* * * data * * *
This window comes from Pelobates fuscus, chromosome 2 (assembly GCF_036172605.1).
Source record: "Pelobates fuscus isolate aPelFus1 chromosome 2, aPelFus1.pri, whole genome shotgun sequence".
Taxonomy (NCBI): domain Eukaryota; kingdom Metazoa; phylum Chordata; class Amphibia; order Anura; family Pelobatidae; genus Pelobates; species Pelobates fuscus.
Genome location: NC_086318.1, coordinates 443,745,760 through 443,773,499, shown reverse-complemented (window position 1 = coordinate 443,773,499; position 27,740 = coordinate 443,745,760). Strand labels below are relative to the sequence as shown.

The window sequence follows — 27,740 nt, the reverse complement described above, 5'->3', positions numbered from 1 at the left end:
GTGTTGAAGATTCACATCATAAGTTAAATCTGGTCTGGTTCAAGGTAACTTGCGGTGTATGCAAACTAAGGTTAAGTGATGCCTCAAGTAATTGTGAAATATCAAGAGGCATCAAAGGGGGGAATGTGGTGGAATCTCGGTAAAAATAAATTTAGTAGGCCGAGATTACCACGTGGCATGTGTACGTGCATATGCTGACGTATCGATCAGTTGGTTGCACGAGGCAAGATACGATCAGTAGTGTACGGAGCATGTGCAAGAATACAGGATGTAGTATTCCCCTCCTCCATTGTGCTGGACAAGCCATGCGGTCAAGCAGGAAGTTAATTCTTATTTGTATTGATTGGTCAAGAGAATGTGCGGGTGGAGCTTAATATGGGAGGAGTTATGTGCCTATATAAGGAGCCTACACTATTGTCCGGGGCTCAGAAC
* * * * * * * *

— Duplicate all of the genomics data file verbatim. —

This window comes from Pelobates fuscus, chromosome 2 (assembly GCF_036172605.1).
Source record: "Pelobates fuscus isolate aPelFus1 chromosome 2, aPelFus1.pri, whole genome shotgun sequence".
Taxonomy (NCBI): domain Eukaryota; kingdom Metazoa; phylum Chordata; class Amphibia; order Anura; family Pelobatidae; genus Pelobates; species Pelobates fuscus.
Genome location: NC_086318.1, coordinates 443,745,760 through 443,773,499, shown reverse-complemented (window position 1 = coordinate 443,773,499; position 27,740 = coordinate 443,745,760). Strand labels below are relative to the sequence as shown.

The window sequence follows — 27,740 nt, the reverse complement described above, 5'->3', positions numbered from 1 at the left end:
GTGTTGAAGATTCACATCATAAGTTAAATCTGGTCTGGTTCAAGGTAACTTGCGGTGTATGCAAACTAAGGTTAAGTGATGCCTCAAGTAATTGTGAAATATCAAGAGGCATCAAAGGGGGGAATGTGGTGGAATCTCGGTAAAAATAAATTTAGTAGGCCGAGATTACCACGTGGCATGTGTACGTGCATATGCTGACGTATCGATCAGTTGGTTGCACGAGGCAAGATACGATCAGTAGTGTACGGAGCATGTGCAAGAATACAGGATGTAGTATTCCCCTCCTCCATTGTGCTGGACAAGCCATGCGGTCAAGCAGGAAGTTAATTCTTATTTGTATTGATTGGTCAAGAGAATGTGCGGGTGGAGCTTAATATGGGAGGAGTTATGTGCCTATATAAGGAGCCTACACTATTGTCCGGGGCTCAGAAC